FEX: MUAC vs WHZ in predicting mortality in hospitalised children under five years of age

Summary of research1 This research contributes to the evidence base regarding which anthropometric indicators identify malnourished sick children most at risk of death. Low...

en-net: Monitoring Nutritional Status Trends in response to changes in Food Insecurity.

Which is a better indicator for monitoring nutritional status trends in response to changes in food insecurity . MUAC or WH ? Rogers. It seems that you can use weight...

FEX: A pragmatic approach to treating severe malnutrition in emergencies: is F75 always beneficial?

By Saskia van der Kam Saskia is the headquarters nutritionist in MSF Holland. This article describes MSF's experience of implementing a therapeutic feeding programme for...

FEX: Supplementary Feeding Programme - Current Guidelines

Circumstances leading to the setting up of SFPs (from WFP guidelines) Blanket SFP Targeted SFP A generalised SFP for prevention purposes maybe implemented in the absence of a...

en-net: Anthropometry (BMI) for women 19 years old - confusion on what to use

Dear Colleagues To identify mlanutrition/thinness with BMI, etc: We know we use BMI-for-Age for girls below the age of 19 years old. We also know that we need to use...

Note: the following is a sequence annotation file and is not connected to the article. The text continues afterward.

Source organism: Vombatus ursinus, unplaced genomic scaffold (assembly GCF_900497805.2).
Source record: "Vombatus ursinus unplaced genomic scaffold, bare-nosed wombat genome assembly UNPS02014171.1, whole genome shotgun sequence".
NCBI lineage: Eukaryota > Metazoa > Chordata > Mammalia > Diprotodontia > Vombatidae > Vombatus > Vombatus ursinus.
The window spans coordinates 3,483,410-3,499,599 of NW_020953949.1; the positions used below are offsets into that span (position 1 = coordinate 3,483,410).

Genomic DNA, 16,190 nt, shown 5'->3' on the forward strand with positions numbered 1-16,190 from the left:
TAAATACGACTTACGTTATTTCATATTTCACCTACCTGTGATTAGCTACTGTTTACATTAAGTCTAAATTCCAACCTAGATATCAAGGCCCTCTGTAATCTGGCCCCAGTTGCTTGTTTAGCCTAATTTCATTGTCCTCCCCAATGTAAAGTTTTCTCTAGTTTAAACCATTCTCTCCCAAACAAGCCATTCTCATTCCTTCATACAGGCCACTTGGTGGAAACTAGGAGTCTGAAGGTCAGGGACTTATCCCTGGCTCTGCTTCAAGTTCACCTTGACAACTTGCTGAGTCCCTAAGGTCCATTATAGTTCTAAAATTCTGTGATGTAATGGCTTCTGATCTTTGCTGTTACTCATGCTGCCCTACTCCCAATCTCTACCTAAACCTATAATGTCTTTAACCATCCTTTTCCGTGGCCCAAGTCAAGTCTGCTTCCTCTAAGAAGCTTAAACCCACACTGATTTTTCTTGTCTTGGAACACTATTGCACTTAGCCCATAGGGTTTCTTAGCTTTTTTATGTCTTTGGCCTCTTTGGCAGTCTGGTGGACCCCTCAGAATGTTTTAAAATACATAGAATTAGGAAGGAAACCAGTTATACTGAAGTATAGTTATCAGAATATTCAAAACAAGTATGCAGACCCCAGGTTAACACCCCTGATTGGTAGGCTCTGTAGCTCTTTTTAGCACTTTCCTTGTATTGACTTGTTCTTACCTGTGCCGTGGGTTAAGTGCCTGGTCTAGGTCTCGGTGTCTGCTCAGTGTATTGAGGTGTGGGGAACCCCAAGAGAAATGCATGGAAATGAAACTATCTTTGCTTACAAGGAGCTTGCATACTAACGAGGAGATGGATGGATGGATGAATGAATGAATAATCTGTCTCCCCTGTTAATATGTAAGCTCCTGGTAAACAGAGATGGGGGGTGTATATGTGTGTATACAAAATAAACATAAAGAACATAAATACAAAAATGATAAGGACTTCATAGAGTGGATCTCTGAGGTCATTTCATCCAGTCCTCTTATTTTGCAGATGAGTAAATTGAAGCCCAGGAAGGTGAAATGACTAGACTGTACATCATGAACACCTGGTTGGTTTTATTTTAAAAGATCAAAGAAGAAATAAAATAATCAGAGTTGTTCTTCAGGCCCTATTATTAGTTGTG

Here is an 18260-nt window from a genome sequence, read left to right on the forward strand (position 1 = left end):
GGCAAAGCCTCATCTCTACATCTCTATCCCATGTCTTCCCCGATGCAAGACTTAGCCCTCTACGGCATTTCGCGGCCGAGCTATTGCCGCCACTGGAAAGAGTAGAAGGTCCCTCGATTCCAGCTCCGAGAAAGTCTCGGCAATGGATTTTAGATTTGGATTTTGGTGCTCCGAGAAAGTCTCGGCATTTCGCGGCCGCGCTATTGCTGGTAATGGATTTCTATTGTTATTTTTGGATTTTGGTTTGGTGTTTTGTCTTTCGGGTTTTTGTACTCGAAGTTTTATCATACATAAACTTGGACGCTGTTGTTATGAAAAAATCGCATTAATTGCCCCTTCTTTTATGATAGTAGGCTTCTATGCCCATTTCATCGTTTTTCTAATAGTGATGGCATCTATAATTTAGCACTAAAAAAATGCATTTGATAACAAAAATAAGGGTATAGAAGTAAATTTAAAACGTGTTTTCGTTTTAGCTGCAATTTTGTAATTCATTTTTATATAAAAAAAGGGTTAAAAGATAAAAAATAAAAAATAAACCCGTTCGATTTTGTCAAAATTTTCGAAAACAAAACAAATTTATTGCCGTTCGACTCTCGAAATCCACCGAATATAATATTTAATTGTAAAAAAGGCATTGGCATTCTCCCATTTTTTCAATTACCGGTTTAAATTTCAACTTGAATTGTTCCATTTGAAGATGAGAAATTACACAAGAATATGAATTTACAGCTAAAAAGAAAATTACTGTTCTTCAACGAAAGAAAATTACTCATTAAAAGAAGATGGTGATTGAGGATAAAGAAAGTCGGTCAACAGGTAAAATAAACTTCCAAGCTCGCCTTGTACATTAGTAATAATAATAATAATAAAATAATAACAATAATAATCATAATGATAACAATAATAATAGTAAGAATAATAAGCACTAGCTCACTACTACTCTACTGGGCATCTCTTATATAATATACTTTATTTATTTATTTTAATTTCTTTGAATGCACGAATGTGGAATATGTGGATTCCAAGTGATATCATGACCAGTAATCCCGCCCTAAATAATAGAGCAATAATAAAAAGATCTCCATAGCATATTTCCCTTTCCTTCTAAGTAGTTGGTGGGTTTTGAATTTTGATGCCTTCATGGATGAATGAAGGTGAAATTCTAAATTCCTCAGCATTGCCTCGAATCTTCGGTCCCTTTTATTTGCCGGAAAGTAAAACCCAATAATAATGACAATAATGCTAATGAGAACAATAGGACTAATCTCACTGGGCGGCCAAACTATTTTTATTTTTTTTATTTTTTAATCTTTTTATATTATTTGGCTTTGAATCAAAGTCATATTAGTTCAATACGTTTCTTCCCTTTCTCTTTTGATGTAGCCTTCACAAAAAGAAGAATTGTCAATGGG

en-net: Threshold for interventions using MUAC

Dear ENN-ers, Once again, thanking you all for all the valuable input this forum provides. This question is a re-hash of an old debate that I have read here:...

en-net: indicator for measuring wasting and stunting in Adults

If the BMI is indicator that measures underweight in adults, what are the indicators that conventient for measuring wasting and stunting in adults? BMI is not a good indicator...

en-net: Only MUAC for admission and discharge?

There has been a discussion about the use of ONLY MUAC as an admission and discharge criteria ( Although I understand the challenge in...

FEX: New Classification Tool Integrating Food Security and Humanitarian Action

A new tool has been developed at the Food Security Analysis Unit ( FSAU) to harmonise and improve the rigour of classifying and providing early warning of various stages of...

FEX: Can height-adjusted cut-offs improve MUAC’s utility as an assessment tool?

By Michel Van Herp, An Verwulgen, Bérengère Leurquin, and Pascale Delchevalerie Michael Ven Herp, Bérengère Leurquin, An Verwulgen & Pascale Delchevalerie Michael Ven Herp is...


Reference this page

Review of nutrition and mortality indicators for Integrated Phase Classification. Field Exchange 38, April 2010. p13.



Download to a citation manager

The below files can be imported into your preferred reference management tool, most tools will allow you to manually import the RIS file. Endnote may required a specific filter file to be used.